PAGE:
RIYADH, Saudi Arabia--On the surface, Suweidi seems littledifferent from any other Riyadh neighborhood. It's an eclecticmixture of tile-roofed villas, overcrowded tenements, strip mallsand even the ubiquitous golden arches.
But few places in Saudi Arabia are more treacherous forWesterners.
Suweidi is reputed to be home to 15 of Saudi Arabia's 26most-wanted terrorists, a haven for militant extremism and thescene of repeated clashes between security forces and alleged alQaeda operatives.
One reminder of the district's dangers came two weeks ago whengunmen attacked a BBC news crew there, killing a camera-man andcritically wounding a senior correspondent as they tried to film asuspected terrorist's family home.
Since that attack, two American defense workers have been gunneddown outside their homes in other parts of Riyadh, and a third waskidnapped.
On Tuesday, a militant Islamic Web site showed footage of ablindfolded Paul Johnson, 49, of Stafford Township, N.J. TheLockheed Martin employee was abducted Saturday by a group callingitself al Qaeda in the Arabian Peninsula. The kidnappers, believedto be headed by al Qaeda's chief in the kingdom, Abdulazizal-Moqrin, threatened to kill Johnson within 72 hours unless Saudiauthorities released al Qaeda prisoners.
CNN aired the Web footage, showing a hooded man reading astatement and holding an AK-47 rifle. As he was reading, a subtitleon the screen identified him as al-Moqrin.
Anyone trying to understand the yearlong terror campaign todrive Westerners from the desert kingdom need only turn to Suweidi,a diverse southern neighborhood of more than a half-million people.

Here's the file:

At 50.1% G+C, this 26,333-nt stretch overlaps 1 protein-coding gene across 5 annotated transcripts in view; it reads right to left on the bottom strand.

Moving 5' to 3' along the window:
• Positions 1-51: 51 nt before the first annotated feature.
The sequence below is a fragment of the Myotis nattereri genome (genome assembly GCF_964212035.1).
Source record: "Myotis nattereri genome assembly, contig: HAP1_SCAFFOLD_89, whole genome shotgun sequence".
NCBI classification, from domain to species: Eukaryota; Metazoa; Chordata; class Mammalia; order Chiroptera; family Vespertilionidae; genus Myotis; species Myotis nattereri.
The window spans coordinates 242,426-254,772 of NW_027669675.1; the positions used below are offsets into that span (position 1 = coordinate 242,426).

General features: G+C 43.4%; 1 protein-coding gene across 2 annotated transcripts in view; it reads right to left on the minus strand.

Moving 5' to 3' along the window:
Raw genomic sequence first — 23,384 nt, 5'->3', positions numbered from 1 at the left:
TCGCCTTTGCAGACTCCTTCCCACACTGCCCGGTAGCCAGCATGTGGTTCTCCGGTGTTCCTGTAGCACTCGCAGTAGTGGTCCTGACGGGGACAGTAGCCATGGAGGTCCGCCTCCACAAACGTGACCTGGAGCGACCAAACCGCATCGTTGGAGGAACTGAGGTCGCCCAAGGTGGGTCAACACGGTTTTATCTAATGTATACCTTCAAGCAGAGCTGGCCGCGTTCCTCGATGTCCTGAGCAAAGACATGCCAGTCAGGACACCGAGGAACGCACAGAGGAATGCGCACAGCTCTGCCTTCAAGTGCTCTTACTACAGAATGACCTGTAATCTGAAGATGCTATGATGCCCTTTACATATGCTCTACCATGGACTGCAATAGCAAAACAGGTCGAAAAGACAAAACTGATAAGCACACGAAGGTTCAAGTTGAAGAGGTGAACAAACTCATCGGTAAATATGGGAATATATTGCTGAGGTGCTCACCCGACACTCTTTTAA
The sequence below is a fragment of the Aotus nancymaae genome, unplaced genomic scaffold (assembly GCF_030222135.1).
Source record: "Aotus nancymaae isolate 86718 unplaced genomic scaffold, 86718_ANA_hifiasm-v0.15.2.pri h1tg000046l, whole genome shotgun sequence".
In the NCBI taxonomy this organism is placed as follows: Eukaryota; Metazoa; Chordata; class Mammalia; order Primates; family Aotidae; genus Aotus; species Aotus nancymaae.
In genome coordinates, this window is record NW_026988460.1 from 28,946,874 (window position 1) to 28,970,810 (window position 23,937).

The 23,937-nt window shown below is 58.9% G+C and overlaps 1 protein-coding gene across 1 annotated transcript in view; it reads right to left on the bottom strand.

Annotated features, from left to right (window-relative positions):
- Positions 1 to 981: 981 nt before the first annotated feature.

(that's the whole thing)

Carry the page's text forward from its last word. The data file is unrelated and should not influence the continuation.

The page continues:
For nearly two decades, clerics there have preached a virulentstrain of religious extremism that embraces contempt for the Westand helped fan the rise of Saudi-born Osama bin Laden's al Qaedaterrorist network.
"The face of extremism in Saudi Arabia is in that neighborhood,"said Ali al-Ahmed, a Saudi human-rights activist who heads thereform-oriented Saudi Institute in Washington. "It is the mostpro-al Qaeda neighborhood in the whole country."
Two former Suweidi fundamentalists, who've since becomereformers, Monsour al-Nogaidan and Abdullah Bejad al-Oteibi,remember one young man who attended clandestine discussions onIslamic purism more than a decade ago.
The participant was al-Moqrin, who went on to become an Islamicholy warrior in Afghanistan and nearly a half-dozen othercountries. He's now believed to be the leader of the al Qaedanetwork in the Persian Gulf and the architect of escalatingterrorist assaults in Saudi Arabia.
In early December, Ibrahim al-Rayyes, who was No. 6 on theSaudis' list of most-wanted terrorists, was killed in a shootoutwith police near a Suweidi filling station. The BBC crew wasfilming al-Rayyes' family home when it was attacked.
Suweidi's citizenry reputedly includes Sheik Abdullah binJibrin, an inflammatory cleric who has espoused support for binLaden.
The Saudi government's war on al Qaeda has frequently come toSuweidi: Helicopter gunships swept into the neighborhood in August2003 in a five-hour gunbattle between police and suspected al Qaedaoperatives. In November, police came under machine-gun fire duringa raid on a suspected terrorist safe house in Suweidi. Eightsecurity officers were wounded, and a militant was killed.
Many of the wanted terrorist suspects from Suweidi presumablyhave fled to escape police, but authorities say they presume thatthe suspects covertly drift in and out of the district, aided by anetwork of al Qaeda supporters.